4 out of 5
Directed by: Naokatsu Tsuda
covers season 1
Yeah, I rag a’plenty on shows / movies / comics that are based upon a singular hook – because what happens when you’ve run the course on that hook, which inevitably happens pretty much right after it’s introduced – but there can definitely be those rare occasions when the pitch is actually rich enough to support a generous amount of iteration. For Tokyo 24th Ward, its three young adult leads – once friends, now sent on separate ways after a shared tragedy in their lives – are brought back together by a mysterious series of phone calls which trigger a combination of elevated abilities and also a vision; that vision is the hook: it’s always a trolley dilemma, a sight of some future event in which people will come to harm and our trio can choose either path A or path B as a resolution, with neither being perfect, and them having to agree on what’s the best of two bad outcomes. While the “phone triggers super powers” thing might seem especially cartoony, 24th Tokyo Ward already stands apart with its interestingly mature tone mapped to its colorful, exciting visuals – even this aspect of the story has a sci-fi bent to it as opposed to outright fantasy that gives it some grounding, especially in an MCU age when we’re more used to accepting superhero powers as the norm. But the vision thing is seemingly what the show is going to hang on, and that’s pretty fun – it gives us a lot of creative opportunities for our odd couple once-friends to have to team up and juggle the odds, because the show doesn’t cheat on its trolleys for the most part: people do get hurt.
So I’m on board for this. Furthermore, CloverWorks and director Naokatsu Tsuda employ a Trigger-esque editing style throughout, in which we’re frequently cutting away from the scene for mood- / tone-setting imagery, or flashes of characters’ thoughts. It’s not quite as elegant or weighty as Trigger’s application – the flashes can be too brief to really give us context – but it still adds a sense of patience and emotionality to an action tale.
…And then the show goes one step beyond, by completely denying its hook. A couple of episodes makes us think that it’s going to be an event-of-the-week setup, but, more realistically, the trio is still at odds with one another, and they still have their own lives to attend to, not to mention the fallout of getting involved in such high profile matters, which intersect with their wards politics, and their own personal beliefs. The show dares to mix relative reality in with its pitch. It’s wonderful, and leads to some really stunning writing that stresses internal character development. This is combined with the mystery of those phone calls; an anime that actually wants to describe how things work! While the path to explanations is presented oddly – each character has to discover things on their own, which means the viewer understands the “secret” early on, and then we have to wait around for it to be re-revealed twice more – I’d again say that the maturity and depth of the writing helps to keep this fairly compelling, not to mention actually tying some concepts from that mystery into the show’s various themes: of follow-the-sheep mentality; of control; the “value” of our decisions. I understand that those might be tired concepts, but here, also, the show isn’t after fast answers. True, it shortcuts some deeper philosophizing by erring toward action when it can, but that doesn’t mean it’s still not something of a thinking-man’s action piece – Trigger vibes once more – also surely allowing one to tune off and just get into the slick animation and quality character / setting designs, if so desired.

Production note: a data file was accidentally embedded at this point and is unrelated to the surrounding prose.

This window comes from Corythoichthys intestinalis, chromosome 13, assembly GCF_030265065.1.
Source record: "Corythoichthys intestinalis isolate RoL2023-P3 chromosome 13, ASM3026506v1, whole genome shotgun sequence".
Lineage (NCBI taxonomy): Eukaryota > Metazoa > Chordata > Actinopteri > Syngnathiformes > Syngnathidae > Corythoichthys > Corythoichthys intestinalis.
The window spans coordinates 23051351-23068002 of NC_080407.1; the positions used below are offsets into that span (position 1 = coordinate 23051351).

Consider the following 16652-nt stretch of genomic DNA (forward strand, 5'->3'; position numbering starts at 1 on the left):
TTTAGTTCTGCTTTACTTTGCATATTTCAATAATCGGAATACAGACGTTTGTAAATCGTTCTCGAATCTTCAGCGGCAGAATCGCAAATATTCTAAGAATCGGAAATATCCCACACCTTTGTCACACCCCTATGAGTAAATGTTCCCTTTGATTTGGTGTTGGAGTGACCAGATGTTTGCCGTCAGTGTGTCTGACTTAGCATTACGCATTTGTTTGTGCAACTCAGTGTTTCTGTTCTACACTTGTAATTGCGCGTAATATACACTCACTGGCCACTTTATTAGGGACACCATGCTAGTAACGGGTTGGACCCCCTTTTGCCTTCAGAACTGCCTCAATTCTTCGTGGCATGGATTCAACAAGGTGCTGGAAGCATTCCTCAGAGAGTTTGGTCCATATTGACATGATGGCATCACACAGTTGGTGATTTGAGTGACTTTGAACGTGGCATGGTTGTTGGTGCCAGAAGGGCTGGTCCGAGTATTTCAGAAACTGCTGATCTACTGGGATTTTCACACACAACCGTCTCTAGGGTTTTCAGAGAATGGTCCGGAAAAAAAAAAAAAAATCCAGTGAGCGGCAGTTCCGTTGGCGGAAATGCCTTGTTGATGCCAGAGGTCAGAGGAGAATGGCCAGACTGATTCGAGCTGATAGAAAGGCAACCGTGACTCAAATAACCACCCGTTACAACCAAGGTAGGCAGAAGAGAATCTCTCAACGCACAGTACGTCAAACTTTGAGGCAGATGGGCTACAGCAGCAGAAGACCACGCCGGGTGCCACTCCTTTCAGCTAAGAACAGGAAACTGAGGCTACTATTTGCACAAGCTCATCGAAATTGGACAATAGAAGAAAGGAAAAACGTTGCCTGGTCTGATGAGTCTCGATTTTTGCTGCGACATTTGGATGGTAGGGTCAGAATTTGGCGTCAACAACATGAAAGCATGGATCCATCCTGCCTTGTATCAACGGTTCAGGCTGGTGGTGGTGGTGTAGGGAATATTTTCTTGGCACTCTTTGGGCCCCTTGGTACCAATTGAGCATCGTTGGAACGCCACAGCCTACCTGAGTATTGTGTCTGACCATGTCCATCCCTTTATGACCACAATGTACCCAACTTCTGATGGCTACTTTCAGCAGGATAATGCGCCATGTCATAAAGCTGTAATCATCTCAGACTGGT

The 24th Ward is undergoing a political upheaval in the process of greater acceptance into Tokyo proper: Gentrification of seasoned neighborhoods; the employment of technologies which are claimed to predict and prevent crimes; cleaning up of public art-pieces; and introduction of perhaps unneeded advances in architecture, and transportation. Shu, Ran, and Ko are three high school friends who, as mentioned, have now gone their separate ways, finding themselves at different points in the nexus of social events: Shu as the common man, Ran as an upstart, and Ko has joined the corporate world. Those phone calls bring them together, and eventually cause them to question their individual paths, as well as the future of their ward.
Surprisingly layered, appreciably short of fan service, and lots of fun.